SEARCH

SEARCH BY CITATION

Keywords:

  • deep vein thrombosis;
  • public awareness;
  • pulmonary embolism;
  • venous thromboembolism

Abstract

  1. Top of page
  2. Abstract
  3. Introduction
  4. Methods
  5. Results
  6. Discussion
  7. Addendum
  8. Acknowledgements
  9. Disclosure of Conflict of Interests
  10. References

Summary.  Background:  Although there have been attempts to raise public awareness about deep vein thrombosis (DVT), their influence on identifying confirmed cases is unknown.

Objective:  To determine the effect and its duration of a public awareness campaign about venous thromboembolism.

Patients/Methods:  A campaign to raise public awareness of DVT was conducted during one year in an urban population of approximately 100 000 (pop A). A comparison urban population of approximately 1 574 000 (pop B) was not exposed to this campaign. Patients symptomatic for DVT in both populations were referred by general practitioners for a standardized compression ultrasound (CUS) of the whole leg at no charge. Positive CUS examinations documented by photographs were analyzed by an independent adjudication committee blinded to the population. Pop A was followed for 8 months after the information campaign ended.

Results and Conclusions:  Symptomatic objectively confirmed DVT was found in 48 of 800 subjects tested in pop A and 226 of 2384 tested in pop B. The 1-year incidence of confirmed DVT (proximal and distal) was 46/100 000 (95% CI, 33–59) in A and 14/100 000 (95% CI, 12–16) in B (P < 0.001). The increase in pop A was due to distal DVT (36/100 000 vs. 5/100 000 in pop B, P < 0.001). The DVT rate for pop A in an 8-month follow-up period was 12/100 000, significantly lower than in the first 8 months of the study period (34/100 000/8 months) (P = 0.001). The public awareness campaign significantly increased the diagnosis of distal DVT. When the campaign ended, DVT rates returned to community baseline.


Introduction

  1. Top of page
  2. Abstract
  3. Introduction
  4. Methods
  5. Results
  6. Discussion
  7. Addendum
  8. Acknowledgements
  9. Disclosure of Conflict of Interests
  10. References

Symptoms of deep vein thrombosis (DVT) are non-specific. Patients in whom objective tests confirm the diagnosis can have large thrombi but present with only minimal symptoms that, when disregarded, can result in dangerous consequences, including sudden death. However, the majority of DVT patients have a good prognosis. It is tempting to speculate that an increase in public awareness of DVT-related health threats and knowledge of its non-specific symptoms may in time reduce mortality and morbidity from venous thromboembolic disease (VTE). If true, increasing public awareness of symptoms and sequelae of DVT would be an important goal.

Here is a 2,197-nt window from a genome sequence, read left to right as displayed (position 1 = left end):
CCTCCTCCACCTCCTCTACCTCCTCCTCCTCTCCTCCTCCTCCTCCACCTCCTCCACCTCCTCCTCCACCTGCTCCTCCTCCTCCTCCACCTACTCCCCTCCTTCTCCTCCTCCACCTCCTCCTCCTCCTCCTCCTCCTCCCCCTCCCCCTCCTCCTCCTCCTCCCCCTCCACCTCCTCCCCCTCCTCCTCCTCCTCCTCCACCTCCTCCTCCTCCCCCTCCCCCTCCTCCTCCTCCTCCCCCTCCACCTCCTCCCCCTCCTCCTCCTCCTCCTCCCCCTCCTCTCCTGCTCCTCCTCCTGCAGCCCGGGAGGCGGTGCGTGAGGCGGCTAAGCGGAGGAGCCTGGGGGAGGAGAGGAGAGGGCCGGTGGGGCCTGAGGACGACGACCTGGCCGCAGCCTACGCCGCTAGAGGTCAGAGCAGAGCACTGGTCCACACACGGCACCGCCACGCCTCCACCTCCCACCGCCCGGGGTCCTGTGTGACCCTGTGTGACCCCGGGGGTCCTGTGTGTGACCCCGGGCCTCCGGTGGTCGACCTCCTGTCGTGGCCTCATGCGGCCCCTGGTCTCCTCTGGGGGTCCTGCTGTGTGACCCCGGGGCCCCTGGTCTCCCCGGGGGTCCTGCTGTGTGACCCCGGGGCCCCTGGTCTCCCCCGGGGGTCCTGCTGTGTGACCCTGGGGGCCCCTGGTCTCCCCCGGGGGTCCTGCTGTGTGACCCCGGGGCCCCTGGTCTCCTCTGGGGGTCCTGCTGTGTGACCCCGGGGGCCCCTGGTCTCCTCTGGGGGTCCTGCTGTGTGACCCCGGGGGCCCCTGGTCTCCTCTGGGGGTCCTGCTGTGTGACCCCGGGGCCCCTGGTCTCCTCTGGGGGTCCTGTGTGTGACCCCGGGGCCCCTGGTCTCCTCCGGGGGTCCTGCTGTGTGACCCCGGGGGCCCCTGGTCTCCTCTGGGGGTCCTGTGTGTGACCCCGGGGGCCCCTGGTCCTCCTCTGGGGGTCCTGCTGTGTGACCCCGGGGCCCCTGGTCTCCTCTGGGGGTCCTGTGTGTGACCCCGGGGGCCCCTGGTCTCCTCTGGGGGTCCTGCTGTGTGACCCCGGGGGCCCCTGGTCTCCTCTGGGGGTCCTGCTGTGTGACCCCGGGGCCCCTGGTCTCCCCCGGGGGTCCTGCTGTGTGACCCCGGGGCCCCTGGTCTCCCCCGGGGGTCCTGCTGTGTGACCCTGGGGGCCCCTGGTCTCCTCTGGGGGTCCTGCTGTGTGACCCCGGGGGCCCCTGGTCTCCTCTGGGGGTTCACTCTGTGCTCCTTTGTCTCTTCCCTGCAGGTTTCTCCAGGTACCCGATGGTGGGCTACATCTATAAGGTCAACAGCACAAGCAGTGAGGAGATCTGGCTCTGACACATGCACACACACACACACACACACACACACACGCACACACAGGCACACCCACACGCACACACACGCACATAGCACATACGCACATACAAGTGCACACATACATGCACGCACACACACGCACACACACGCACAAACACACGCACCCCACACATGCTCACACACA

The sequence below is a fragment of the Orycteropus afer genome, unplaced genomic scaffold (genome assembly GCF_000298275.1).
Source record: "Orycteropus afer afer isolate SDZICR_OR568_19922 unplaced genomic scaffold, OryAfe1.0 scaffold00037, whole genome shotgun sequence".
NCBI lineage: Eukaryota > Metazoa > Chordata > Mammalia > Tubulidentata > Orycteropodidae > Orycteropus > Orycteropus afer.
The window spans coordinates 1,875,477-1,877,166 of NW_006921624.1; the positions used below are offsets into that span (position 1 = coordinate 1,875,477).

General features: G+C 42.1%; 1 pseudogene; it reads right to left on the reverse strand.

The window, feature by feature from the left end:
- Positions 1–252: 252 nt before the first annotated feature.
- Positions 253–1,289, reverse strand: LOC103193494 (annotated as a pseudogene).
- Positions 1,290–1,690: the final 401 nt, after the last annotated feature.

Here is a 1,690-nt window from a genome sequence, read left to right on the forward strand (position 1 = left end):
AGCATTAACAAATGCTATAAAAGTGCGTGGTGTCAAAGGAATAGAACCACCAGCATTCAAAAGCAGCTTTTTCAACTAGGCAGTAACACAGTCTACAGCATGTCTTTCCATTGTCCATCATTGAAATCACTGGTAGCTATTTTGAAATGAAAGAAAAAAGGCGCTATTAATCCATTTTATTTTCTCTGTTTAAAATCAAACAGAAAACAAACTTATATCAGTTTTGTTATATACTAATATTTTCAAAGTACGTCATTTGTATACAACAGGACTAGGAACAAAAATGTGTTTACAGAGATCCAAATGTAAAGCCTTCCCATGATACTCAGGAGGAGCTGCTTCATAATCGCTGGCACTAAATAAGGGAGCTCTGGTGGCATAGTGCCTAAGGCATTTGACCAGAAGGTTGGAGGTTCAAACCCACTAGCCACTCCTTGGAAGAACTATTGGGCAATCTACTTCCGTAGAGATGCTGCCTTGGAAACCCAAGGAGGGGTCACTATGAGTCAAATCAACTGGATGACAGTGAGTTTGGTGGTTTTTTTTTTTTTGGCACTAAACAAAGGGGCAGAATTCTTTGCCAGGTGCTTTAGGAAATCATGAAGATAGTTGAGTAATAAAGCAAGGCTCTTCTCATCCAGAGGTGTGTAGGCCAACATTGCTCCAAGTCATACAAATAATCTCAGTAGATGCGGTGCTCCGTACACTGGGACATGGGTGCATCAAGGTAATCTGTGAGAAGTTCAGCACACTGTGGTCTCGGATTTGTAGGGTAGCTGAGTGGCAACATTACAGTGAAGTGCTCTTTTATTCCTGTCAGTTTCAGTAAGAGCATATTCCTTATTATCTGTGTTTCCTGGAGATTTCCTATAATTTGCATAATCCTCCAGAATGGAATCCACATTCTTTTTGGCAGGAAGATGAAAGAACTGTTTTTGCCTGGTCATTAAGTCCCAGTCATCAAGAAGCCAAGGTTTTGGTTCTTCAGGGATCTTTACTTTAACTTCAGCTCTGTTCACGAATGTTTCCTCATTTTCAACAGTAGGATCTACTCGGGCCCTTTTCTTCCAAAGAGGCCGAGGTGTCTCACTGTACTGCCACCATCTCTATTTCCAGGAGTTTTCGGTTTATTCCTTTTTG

Such an increase in awareness is the aim of numerous governmental and non-governmental organizations, such as medical centers within the UK’s National Health Service, the US Centers for Disease Control and Prevention, and the Polish Foundation Against Thrombosis. However, we have found no studies reporting results of actions to increase public awareness of VTE or DVT. Therefore, we speculated that an increase in public awareness would result in an increase in the frequency of objectively confirmed DVT and conducted a controlled study. We believed it futile to do the study by randomizing within a population because control subjects would be exposed through conversation and other ways to the educational material. Hence, we chose two separate populations with similar demographic variables from different areas, exposed one to an educational campaign, and followed each.

Methods

  1. Top of page
  2. Abstract
  3. Introduction
  4. Methods
  5. Results
  6. Discussion
  7. Addendum
  8. Acknowledgements
  9. Disclosure of Conflict of Interests
  10. References

The study was registered (http://www.controlled-trials.com/ISRCTN27831914). The study protocol was approved by the Ethics Committees of each participating study center. Each determined that informed consent for the educational component and for recording de-identified outcome results was not required. The educational intervention was conducted between December 2007 and December 2008 (the study period). Eligible subjects older than 20 years in two populations (pop) who were not taking any anticoagulation were eligible to be counted as DVT cases. Pop A included residents of a large city district comprised of 104 262 individuals belonging to 40 GP practices. Pop B comprised 449 GP practices covering 1 574 736 individuals from different cities.